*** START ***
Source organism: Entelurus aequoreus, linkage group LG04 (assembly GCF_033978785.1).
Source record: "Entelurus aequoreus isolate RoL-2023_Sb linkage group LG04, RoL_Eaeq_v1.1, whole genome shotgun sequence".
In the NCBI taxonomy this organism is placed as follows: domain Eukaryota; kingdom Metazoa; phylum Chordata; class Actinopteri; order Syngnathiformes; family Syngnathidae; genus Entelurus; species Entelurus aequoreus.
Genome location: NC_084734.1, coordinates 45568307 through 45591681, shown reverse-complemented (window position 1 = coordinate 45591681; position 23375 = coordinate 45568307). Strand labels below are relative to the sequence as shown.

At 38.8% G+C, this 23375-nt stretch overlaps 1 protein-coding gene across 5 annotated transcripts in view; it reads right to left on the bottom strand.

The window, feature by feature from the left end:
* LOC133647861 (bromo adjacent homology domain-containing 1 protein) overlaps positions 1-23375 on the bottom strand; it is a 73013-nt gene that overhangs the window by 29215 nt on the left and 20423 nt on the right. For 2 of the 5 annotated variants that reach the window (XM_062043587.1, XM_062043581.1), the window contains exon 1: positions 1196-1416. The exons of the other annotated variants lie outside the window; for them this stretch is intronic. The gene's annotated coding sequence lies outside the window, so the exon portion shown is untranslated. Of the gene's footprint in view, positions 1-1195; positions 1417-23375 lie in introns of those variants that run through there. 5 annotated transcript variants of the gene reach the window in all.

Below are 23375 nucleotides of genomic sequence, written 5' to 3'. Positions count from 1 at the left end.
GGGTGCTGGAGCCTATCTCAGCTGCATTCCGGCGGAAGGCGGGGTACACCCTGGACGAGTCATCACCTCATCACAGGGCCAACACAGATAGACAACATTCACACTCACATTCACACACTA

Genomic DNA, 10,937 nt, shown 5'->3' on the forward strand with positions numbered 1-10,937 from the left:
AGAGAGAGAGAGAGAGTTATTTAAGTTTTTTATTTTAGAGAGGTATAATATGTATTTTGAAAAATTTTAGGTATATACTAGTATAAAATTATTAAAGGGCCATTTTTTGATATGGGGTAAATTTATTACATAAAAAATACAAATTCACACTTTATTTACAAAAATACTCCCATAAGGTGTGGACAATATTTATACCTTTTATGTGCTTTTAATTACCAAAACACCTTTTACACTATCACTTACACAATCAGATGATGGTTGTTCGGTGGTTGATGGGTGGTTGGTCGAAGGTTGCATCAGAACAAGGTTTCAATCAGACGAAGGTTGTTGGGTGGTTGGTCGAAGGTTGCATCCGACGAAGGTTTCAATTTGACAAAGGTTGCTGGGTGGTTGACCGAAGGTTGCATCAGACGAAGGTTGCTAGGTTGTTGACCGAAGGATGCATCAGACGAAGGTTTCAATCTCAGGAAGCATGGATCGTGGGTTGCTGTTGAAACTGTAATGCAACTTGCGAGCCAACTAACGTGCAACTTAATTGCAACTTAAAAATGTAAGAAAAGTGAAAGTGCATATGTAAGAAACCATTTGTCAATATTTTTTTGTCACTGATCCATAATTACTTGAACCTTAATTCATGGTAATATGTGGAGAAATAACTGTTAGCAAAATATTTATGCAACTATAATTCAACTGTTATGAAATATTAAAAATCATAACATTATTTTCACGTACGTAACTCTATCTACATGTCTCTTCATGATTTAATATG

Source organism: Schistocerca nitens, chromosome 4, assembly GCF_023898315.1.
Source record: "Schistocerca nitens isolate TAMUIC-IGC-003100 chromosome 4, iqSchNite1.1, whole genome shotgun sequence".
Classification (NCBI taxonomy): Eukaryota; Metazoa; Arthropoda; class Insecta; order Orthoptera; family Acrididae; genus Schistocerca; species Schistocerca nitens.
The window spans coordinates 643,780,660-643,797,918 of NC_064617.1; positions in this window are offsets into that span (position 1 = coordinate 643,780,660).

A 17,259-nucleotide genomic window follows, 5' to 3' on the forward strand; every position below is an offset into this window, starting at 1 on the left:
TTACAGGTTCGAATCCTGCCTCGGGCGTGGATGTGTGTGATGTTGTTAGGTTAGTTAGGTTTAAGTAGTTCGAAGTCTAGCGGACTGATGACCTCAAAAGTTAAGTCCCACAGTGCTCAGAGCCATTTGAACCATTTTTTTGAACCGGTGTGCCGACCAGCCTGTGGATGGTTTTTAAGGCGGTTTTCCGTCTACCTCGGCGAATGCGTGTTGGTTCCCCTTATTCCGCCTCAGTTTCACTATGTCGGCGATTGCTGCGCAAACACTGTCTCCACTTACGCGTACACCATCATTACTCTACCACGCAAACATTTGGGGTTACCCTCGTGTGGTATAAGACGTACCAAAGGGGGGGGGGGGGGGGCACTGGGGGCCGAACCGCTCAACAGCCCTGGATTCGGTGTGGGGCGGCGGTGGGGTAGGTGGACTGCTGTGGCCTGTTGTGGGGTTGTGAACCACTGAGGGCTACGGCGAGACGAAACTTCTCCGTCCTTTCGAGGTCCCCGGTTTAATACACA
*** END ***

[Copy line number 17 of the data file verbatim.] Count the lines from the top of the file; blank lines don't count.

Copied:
TTACAGGTTCGAATCCTGCCTCGGGCGTGGATGTGTGTGATGTTGTTAGGTTAGTTAGGTTTAAGTAGTTCGAAGTCTAGCGGACTGATGACCTCAAAAGTTAAGTCCCACAGTGCTCAGAGCCATTTGAACCATTTTTTTGAACCGGTGTGCCGACCAGCCTGTGGATGGTTTTTAAGGCGGTTTTCCGTCTACCTCGGCGAATGCGTGTTGGTTCCCCTTATTCCGCCTCAGTTTCACTATGTCGGCGATTGCTGCGCAAACACTGTCTCCACTTACGCGTACACCATCATTACTCTACCACGCAAACATTTGGGGTTACCCTCGTGTGGTATAAGACGTACCAAAGGGGGGGGGGGGGGGGCACTGGGGGCCGAACCGCTCAACAGCCCTGGATTCGGTGTGGGGCGGCGGTGGGGTAGGTGGACTGCTGTGGCCTGTTGTGGGGTTGTGAACCACTGAGGGCTACGGCGAGACGAAACTTCTCCGTCCTTTCGAGGTCCCCGGTTTAATACACA